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This question is in continuation of the one asked here.

Let's say that the measurement noise $w$ or any random variable is circularly Gaussian complex.

  • If the imaginary and real components each has a variance of 0.5, then what would be the total variance? Should I write: $w \sim CN(0,\sigma^2_w)$?

  • If on the other hand, if $w \sim CN(0,2\sigma^2_w)$ then does it mean that the real and imaginary components each have variance 1, so the total variance is 2. Is my understanding correct?

  • Is there a rule of thumb whether the variance should be 0.5 for each component or can it be anything?

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If the imaginary and real components each has a variance of 0.5, then what would be the total variance?

The variance of the complex RV in that case would be $0.5 + 0.5 = 1$.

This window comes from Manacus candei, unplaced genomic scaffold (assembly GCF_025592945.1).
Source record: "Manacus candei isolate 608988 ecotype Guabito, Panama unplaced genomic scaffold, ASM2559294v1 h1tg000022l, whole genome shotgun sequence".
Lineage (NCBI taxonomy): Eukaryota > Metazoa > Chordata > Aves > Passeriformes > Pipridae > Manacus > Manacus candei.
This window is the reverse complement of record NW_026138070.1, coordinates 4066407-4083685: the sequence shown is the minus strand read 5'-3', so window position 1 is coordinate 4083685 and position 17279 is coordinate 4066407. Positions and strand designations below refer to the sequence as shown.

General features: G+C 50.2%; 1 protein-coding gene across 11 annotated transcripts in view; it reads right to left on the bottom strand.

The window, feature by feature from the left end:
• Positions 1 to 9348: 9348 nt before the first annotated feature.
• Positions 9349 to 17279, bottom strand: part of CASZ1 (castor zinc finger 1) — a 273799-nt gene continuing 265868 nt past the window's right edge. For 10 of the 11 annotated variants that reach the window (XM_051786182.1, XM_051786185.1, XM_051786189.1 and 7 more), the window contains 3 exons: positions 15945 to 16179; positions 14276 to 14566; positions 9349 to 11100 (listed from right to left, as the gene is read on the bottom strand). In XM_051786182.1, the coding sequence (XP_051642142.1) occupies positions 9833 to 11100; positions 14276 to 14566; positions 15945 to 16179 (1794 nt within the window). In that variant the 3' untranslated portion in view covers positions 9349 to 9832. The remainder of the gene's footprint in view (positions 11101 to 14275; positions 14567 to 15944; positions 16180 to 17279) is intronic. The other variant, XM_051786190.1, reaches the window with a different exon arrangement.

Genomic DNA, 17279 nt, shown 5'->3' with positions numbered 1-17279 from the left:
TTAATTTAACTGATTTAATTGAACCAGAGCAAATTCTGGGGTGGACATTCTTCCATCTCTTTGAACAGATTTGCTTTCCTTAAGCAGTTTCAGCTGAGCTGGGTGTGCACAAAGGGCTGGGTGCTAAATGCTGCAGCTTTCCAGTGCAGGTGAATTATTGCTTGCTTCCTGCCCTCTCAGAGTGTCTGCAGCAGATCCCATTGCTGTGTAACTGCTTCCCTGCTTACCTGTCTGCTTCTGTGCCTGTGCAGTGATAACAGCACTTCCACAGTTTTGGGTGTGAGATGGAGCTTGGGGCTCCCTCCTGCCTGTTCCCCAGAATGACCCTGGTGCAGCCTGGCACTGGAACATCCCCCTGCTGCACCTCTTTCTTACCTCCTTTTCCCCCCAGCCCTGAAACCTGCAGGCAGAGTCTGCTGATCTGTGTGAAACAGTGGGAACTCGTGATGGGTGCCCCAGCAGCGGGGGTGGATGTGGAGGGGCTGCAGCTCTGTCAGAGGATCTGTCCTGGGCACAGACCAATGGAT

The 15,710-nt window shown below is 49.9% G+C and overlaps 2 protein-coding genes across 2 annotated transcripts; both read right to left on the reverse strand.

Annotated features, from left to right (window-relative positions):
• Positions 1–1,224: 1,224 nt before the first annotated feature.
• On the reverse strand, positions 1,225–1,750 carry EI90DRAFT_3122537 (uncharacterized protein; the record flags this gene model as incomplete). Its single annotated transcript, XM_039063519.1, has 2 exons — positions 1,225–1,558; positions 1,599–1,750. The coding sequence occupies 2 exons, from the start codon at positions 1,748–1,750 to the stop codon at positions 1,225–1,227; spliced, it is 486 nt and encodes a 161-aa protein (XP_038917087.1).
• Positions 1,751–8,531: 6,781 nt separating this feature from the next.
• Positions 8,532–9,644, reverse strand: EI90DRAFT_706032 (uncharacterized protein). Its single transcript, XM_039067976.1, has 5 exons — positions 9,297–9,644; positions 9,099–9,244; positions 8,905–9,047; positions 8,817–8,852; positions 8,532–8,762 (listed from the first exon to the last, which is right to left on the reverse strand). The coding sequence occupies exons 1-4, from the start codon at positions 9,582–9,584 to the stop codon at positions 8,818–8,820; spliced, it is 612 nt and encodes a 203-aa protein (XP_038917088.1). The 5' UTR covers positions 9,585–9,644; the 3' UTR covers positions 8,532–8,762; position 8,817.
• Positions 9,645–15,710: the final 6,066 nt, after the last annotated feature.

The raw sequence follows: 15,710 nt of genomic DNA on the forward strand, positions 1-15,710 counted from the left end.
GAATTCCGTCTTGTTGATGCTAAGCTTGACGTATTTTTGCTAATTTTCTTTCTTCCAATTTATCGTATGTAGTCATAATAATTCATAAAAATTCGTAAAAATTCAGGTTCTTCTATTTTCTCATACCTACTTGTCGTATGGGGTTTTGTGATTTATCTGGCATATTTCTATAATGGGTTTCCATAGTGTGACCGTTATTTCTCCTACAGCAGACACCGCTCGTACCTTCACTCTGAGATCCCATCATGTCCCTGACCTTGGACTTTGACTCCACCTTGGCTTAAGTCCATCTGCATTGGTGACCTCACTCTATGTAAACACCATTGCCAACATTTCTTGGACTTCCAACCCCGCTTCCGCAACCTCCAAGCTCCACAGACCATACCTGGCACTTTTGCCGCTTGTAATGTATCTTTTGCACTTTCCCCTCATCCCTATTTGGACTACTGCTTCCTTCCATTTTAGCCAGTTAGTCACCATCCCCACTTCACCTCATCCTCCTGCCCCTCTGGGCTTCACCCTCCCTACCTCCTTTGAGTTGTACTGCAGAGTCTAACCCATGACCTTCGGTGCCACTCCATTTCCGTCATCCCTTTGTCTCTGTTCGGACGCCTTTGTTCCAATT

If on the other hand, if $w∼CN(0,2σ^2_w)$ then does it mean that the real and imaginary components each has variance 1, so the total variance is 2. Is my understanding correct?

Each has variance $2σ^2_w/2 = σ^2_w$.

In other words, when you add two RV, the variance of the result is the sum of the variances of each RV.

Is there a rule of thumb whether the variance should be 0.5 for each component?

When talking about Rayleigh fading coefficients, you want the variance per dimension to be 0.5 because that results in the average transmitted power being equal to the average received power (that is, the channel neither creates nor absorbs energy).

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  • $\begingroup$ @SrishtiM When an RV is distributed as $CN(0,2\sigma_w^2)$, it means that its variance is $2\sigma_w^2$, and the variance per dimension is half that, or $\sigma_w^2$. If you want the variance per dimension to be 0.5, then you need to set $\sigma_w^2=0.5$. $\endgroup$ – MBaz Aug 17 '17 at 22:18

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